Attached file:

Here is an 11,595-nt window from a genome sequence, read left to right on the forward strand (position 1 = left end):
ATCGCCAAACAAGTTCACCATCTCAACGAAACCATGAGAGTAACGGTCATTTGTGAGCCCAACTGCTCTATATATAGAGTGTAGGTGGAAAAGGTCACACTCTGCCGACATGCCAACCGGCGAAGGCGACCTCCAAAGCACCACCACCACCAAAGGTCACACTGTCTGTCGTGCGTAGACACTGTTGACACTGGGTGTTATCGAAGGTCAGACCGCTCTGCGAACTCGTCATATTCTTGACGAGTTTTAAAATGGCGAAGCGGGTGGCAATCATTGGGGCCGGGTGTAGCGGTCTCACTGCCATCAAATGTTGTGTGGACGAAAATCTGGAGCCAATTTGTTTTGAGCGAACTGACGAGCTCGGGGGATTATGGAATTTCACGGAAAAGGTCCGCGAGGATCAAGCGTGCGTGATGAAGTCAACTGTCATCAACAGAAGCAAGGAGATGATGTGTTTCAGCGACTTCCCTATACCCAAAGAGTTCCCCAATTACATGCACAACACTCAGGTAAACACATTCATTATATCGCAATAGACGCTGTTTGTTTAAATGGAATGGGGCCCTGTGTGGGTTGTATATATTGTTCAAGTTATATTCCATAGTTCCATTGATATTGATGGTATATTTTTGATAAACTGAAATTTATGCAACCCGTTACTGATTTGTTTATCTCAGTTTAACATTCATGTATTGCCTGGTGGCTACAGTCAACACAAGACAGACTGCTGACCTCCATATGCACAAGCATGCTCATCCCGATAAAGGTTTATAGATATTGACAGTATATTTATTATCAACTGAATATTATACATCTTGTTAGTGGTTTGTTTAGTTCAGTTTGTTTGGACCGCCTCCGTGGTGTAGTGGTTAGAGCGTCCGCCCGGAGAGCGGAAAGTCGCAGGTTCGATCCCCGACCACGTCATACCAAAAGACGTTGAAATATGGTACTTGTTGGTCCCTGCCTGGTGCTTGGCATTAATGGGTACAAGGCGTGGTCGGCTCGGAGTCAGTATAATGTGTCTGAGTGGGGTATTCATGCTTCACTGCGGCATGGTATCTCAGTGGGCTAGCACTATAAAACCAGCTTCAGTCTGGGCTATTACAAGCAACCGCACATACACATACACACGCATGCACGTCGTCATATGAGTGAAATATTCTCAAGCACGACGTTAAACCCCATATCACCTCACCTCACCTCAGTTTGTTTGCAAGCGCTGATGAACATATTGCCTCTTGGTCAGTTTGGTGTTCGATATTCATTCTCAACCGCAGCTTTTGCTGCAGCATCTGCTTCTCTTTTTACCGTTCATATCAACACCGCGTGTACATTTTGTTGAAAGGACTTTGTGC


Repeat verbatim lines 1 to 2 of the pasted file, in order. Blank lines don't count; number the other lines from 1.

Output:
Here is an 11,595-nt window from a genome sequence, read left to right on the forward strand (position 1 = left end):
ATCGCCAAACAAGTTCACCATCTCAACGAAACCATGAGAGTAACGGTCATTTGTGAGCCCAACTGCTCTATATATAGAGTGTAGGTGGAAAAGGTCACACTCTGCCGACATGCCAACCGGCGAAGGCGACCTCCAAAGCACCACCACCACCAAAGGTCACACTGTCTGTCGTGCGTAGACACTGTTGACACTGGGTGTTATCGAAGGTCAGACCGCTCTGCGAACTCGTCATATTCTTGACGAGTTTTAAAATGGCGAAGCGGGTGGCAATCATTGGGGCCGGGTGTAGCGGTCTCACTGCCATCAAATGTTGTGTGGACGAAAATCTGGAGCCAATTTGTTTTGAGCGAACTGACGAGCTCGGGGGATTATGGAATTTCACGGAAAAGGTCCGCGAGGATCAAGCGTGCGTGATGAAGTCAACTGTCATCAACAGAAGCAAGGAGATGATGTGTTTCAGCGACTTCCCTATACCCAAAGAGTTCCCCAATTACATGCACAACACTCAGGTAAACACATTCATTATATCGCAATAGACGCTGTTTGTTTAAATGGAATGGGGCCCTGTGTGGGTTGTATATATTGTTCAAGTTATATTCCATAGTTCCATTGATATTGATGGTATATTTTTGATAAACTGAAATTTATGCAACCCGTTACTGATTTGTTTATCTCAGTTTAACATTCATGTATTGCCTGGTGGCTACAGTCAACACAAGACAGACTGCTGACCTCCATATGCACAAGCATGCTCATCCCGATAAAGGTTTATAGATATTGACAGTATATTTATTATCAACTGAATATTATACATCTTGTTAGTGGTTTGTTTAGTTCAGTTTGTTTGGACCGCCTCCGTGGTGTAGTGGTTAGAGCGTCCGCCCGGAGAGCGGAAAGTCGCAGGTTCGATCCCCGACCACGTCATACCAAAAGACGTTGAAATATGGTACTTGTTGGTCCCTGCCTGGTGCTTGGCATTAATGGGTACAAGGCGTGGTCGGCTCGGAGTCAGTATAATGTGTCTGAGTGGGGTATTCATGCTTCACTGCGGCATGGTATCTCAGTGGGCTAGCACTATAAAACCAGCTTCAGTCTGGGCTATTACAAGCAACCGCACATACACATACACACGCATGCACGTCGTCATATGAGTGAAATATTCTCAAGCACGACGTTAAACCCCATATCACCTCACCTCACCTCAGTTTGTTTGCAAGCGCTGATGAACATATTGCCTCTTGGTCAGTTTGGTGTTCGATATTCATTCTCAACCGCAGCTTTTGCTGCAGCATCTGCTTCTCTTTTTACCGTTCATATCAACACCGCGTGTACATTTTGTTGAAAGGACTTTGTGC